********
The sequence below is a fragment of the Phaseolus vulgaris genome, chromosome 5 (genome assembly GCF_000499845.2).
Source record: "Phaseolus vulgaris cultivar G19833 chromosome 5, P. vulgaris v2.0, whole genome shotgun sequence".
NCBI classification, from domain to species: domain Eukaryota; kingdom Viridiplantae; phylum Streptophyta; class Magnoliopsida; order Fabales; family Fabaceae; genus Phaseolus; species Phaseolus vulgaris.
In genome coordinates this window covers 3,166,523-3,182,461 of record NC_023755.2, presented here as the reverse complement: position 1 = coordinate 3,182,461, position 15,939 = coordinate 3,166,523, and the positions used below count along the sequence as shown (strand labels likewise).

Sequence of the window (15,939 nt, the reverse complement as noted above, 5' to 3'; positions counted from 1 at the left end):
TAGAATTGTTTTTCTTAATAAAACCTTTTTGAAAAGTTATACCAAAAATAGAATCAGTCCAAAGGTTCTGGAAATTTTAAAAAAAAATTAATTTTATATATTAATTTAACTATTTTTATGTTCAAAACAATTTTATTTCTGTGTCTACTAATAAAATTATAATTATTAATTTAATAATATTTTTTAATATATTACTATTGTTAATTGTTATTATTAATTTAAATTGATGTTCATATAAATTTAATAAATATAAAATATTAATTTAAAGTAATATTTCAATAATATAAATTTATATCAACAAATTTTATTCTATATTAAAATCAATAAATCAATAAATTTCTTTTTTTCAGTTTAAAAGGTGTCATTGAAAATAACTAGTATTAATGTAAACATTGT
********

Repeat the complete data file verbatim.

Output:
The sequence below is a fragment of the Phaseolus vulgaris genome, chromosome 5 (genome assembly GCF_000499845.2).
Source record: "Phaseolus vulgaris cultivar G19833 chromosome 5, P. vulgaris v2.0, whole genome shotgun sequence".
NCBI classification, from domain to species: domain Eukaryota; kingdom Viridiplantae; phylum Streptophyta; class Magnoliopsida; order Fabales; family Fabaceae; genus Phaseolus; species Phaseolus vulgaris.
In genome coordinates this window covers 3,166,523-3,182,461 of record NC_023755.2, presented here as the reverse complement: position 1 = coordinate 3,182,461, position 15,939 = coordinate 3,166,523, and the positions used below count along the sequence as shown (strand labels likewise).

Sequence of the window (15,939 nt, the reverse complement as noted above, 5' to 3'; positions counted from 1 at the left end):
TAGAATTGTTTTTCTTAATAAAACCTTTTTGAAAAGTTATACCAAAAATAGAATCAGTCCAAAGGTTCTGGAAATTTTAAAAAAAAATTAATTTTATATATTAATTTAACTATTTTTATGTTCAAAACAATTTTATTTCTGTGTCTACTAATAAAATTATAATTATTAATTTAATAATATTTTTTAATATATTACTATTGTTAATTGTTATTATTAATTTAAATTGATGTTCATATAAATTTAATAAATATAAAATATTAATTTAAAGTAATATTTCAATAATATAAATTTATATCAACAAATTTTATTCTATATTAAAATCAATAAATCAATAAATTTCTTTTTTTCAGTTTAAAAGGTGTCATTGAAAATAACTAGTATTAATGTAAACATTGT